leaders who fought for a difference in Black America

leaders who fought for a difference in Black America -...

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African Americans are fortunate to have leaders who fought for a difference in Black America. Martin Luther King, Jr. and Malcolm X are two powerful men in particular who brought hope to blacks in the United States. Both preached the same message about Blacks having power and strength in the midst of all the hatred that surrounded them. Even though they shared the same dream of equality for their people, the tactics they implied to make these dreams a reality were very different. The background, environment and philosophy of Martin Luther King, Jr. and Malcolm X were largely responsible for the distinctly varying responses to American racism. The early backgrounds of Malcolm X and Martin Luther King, Jr. had major impact on their goal to achieve equality between all races. Martin Luther King, Jr. was born in Atlanta, Georgia on January 15, 1929. He was one of three children born to Martin Luther King Sr., pastor of Ebenezer Baptist Church, and Alberta King, a former schoolteacher. Malcolm X was born Malcolm Little on May19, 1925 in Omaha, Nebraska. His mother, Louise Norton Little, was a homemaker who stayed occupied with the family’s eight children. His father, Earl Little, was an outspoken Baptist minister and avid supporter of Black Nationalist leader Marcus Garvey. King attended segregated local public grammar schools in Georgia and graduated from high school at the age of fifteen. Malcolm X dropped out of school at the age of fifteen. In the 1960’s there was an uprising of sorts. The “black” communities were beginning to realize their constitutional rights…or the lack there of. There were a few bold souls that decided to take a stand, no matter what the consequences. Many know of Rosa Parks, the woman who decided to take a stand on a local bus, refusing to give up her seat near the front and move to the back. Others participated at “sit in’s” inside diners labeled “whites only”. For every attempt of expressing their desire and need for equality, all efforts were shot down. There was no unity, no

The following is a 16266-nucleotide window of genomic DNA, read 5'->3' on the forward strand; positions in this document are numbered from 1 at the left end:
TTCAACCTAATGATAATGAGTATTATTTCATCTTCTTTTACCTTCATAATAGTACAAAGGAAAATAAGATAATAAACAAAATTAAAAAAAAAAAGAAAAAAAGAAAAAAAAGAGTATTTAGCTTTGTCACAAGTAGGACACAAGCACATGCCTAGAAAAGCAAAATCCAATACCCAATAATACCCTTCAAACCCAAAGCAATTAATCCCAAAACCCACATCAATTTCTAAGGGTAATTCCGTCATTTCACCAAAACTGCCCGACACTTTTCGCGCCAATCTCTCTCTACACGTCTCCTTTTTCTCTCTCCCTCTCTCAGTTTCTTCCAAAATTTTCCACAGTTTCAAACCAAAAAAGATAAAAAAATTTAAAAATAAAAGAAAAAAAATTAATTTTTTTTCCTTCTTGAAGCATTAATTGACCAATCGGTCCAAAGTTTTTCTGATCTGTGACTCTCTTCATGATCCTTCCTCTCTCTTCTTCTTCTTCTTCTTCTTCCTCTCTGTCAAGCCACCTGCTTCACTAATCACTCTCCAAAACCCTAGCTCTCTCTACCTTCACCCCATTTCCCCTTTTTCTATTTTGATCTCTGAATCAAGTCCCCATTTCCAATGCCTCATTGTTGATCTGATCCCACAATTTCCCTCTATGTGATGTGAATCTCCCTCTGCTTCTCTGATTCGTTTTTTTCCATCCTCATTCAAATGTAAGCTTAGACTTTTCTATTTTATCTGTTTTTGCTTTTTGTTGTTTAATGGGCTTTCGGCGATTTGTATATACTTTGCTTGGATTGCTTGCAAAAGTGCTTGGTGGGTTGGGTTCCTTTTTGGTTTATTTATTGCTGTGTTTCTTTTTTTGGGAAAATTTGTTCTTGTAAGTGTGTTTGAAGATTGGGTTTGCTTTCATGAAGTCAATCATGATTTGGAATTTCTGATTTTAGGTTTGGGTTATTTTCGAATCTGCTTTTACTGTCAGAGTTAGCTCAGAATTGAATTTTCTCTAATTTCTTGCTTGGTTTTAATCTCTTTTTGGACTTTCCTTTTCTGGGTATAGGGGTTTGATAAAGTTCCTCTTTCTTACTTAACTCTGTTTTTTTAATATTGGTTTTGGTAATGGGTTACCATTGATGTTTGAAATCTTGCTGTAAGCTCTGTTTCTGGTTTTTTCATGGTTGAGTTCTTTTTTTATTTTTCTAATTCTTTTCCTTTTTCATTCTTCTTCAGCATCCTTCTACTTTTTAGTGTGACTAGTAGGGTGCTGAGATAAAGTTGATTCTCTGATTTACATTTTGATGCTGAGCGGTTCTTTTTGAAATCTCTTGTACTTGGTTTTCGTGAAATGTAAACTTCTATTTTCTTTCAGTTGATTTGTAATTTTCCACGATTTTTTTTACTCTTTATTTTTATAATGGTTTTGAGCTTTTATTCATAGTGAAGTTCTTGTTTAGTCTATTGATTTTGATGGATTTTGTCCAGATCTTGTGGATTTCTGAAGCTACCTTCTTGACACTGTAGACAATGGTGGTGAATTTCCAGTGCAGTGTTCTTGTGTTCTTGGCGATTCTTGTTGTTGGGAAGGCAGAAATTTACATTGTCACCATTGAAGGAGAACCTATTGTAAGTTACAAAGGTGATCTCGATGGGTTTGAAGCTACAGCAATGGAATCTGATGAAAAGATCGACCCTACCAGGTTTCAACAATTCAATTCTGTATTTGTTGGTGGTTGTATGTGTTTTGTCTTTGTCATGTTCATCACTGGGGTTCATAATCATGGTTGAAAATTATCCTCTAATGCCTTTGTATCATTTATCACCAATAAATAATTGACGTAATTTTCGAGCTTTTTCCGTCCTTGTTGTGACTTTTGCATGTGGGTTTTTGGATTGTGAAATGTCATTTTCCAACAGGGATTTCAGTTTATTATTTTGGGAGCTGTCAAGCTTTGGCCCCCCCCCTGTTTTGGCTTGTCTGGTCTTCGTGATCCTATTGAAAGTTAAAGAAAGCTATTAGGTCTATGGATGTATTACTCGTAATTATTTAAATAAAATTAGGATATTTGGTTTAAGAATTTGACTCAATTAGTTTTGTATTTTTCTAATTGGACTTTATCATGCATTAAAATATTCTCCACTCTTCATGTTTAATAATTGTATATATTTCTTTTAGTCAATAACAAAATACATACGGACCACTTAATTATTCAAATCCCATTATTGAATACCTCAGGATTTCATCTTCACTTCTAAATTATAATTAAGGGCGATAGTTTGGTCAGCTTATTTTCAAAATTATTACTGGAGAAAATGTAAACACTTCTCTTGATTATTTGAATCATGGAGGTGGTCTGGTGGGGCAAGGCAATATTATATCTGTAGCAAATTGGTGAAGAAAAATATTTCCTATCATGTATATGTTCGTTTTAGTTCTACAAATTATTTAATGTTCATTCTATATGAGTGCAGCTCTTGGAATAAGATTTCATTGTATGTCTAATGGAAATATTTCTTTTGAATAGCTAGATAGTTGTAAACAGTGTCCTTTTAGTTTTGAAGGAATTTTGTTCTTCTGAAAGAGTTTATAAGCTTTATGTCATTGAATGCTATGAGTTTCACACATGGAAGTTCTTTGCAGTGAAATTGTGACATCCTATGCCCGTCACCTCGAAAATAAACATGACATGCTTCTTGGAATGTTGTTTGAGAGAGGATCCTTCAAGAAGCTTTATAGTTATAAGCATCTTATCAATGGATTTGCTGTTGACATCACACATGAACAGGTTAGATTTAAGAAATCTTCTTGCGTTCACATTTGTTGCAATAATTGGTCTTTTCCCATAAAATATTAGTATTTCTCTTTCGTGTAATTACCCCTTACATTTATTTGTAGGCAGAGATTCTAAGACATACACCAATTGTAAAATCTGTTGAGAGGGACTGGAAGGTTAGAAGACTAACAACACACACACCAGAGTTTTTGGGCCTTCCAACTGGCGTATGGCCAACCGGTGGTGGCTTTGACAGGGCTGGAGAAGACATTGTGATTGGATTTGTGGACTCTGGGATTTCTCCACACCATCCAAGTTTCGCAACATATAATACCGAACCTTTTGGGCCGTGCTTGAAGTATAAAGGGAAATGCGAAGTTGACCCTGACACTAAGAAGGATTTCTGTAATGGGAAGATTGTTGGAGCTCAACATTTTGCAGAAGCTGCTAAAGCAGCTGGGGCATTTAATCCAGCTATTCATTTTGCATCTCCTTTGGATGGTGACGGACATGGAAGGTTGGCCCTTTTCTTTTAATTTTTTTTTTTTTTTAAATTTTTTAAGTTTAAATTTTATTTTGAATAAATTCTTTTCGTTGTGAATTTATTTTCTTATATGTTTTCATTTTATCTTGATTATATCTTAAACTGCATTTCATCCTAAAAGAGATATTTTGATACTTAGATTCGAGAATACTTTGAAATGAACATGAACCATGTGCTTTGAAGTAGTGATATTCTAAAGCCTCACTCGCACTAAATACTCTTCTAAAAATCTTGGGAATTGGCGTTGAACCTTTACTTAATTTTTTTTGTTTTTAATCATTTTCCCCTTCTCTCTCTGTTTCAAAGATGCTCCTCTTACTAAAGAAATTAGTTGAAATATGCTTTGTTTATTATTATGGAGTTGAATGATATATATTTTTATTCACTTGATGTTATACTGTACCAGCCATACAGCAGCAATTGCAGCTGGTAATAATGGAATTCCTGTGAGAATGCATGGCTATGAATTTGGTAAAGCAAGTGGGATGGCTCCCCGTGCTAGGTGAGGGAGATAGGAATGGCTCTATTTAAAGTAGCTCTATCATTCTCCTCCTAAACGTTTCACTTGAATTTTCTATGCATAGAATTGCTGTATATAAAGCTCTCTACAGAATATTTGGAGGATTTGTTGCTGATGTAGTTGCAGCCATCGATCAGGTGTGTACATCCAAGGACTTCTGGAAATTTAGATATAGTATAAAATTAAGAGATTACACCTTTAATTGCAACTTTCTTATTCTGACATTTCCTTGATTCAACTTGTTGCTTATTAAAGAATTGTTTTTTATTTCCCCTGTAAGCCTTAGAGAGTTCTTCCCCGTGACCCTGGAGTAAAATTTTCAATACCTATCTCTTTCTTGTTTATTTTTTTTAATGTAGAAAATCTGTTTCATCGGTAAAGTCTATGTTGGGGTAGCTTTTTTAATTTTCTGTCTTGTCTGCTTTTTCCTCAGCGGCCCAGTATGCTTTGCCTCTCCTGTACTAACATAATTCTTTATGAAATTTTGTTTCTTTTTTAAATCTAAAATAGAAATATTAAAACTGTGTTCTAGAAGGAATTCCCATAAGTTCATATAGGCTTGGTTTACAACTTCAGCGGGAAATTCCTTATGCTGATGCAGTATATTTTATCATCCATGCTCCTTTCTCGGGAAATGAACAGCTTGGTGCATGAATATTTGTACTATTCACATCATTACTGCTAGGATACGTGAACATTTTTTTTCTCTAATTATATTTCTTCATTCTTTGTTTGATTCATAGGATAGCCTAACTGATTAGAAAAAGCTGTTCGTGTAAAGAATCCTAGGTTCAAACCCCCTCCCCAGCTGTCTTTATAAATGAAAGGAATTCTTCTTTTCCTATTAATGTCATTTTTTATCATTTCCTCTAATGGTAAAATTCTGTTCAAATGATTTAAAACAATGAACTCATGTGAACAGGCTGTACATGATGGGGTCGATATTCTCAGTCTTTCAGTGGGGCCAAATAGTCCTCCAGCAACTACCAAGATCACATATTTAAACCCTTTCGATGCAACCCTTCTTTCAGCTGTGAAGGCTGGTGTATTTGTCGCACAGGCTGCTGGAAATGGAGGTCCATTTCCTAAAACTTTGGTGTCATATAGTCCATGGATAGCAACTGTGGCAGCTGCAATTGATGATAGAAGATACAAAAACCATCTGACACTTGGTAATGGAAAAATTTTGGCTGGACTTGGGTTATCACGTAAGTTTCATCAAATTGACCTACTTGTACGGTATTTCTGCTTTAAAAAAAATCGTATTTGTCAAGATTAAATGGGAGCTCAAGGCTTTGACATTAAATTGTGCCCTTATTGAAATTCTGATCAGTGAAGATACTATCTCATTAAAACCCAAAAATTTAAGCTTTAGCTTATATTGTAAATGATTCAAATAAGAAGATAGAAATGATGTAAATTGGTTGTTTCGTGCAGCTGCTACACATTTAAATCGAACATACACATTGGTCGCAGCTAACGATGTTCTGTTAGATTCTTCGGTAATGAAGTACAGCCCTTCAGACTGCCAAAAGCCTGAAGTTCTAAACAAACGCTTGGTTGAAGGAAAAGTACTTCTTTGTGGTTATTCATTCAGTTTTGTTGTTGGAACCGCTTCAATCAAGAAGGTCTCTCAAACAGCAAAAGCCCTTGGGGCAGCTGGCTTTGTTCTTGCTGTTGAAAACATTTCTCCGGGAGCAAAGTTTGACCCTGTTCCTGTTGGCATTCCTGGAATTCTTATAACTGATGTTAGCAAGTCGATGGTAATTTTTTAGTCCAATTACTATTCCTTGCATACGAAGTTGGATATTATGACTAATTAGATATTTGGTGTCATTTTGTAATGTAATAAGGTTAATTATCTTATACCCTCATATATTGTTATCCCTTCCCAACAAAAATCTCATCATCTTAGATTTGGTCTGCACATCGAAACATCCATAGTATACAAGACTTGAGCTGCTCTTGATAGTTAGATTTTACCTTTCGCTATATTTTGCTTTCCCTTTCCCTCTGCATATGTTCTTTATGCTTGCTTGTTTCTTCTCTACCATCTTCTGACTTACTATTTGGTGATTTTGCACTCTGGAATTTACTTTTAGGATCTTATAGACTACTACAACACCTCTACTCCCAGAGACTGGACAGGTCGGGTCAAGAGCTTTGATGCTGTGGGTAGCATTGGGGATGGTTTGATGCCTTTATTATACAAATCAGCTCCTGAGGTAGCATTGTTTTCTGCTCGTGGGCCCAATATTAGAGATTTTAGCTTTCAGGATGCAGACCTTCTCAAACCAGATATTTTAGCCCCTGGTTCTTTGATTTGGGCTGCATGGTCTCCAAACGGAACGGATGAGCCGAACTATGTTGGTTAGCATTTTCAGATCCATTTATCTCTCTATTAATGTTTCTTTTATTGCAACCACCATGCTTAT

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one to rally the hearts and minds of blacks and whites alike. But then a pastor from Montgomery Alabama leaded the largest civil rights boycott against busses to date. Through his soothing voice
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leaders who fought for a difference in Black America -...

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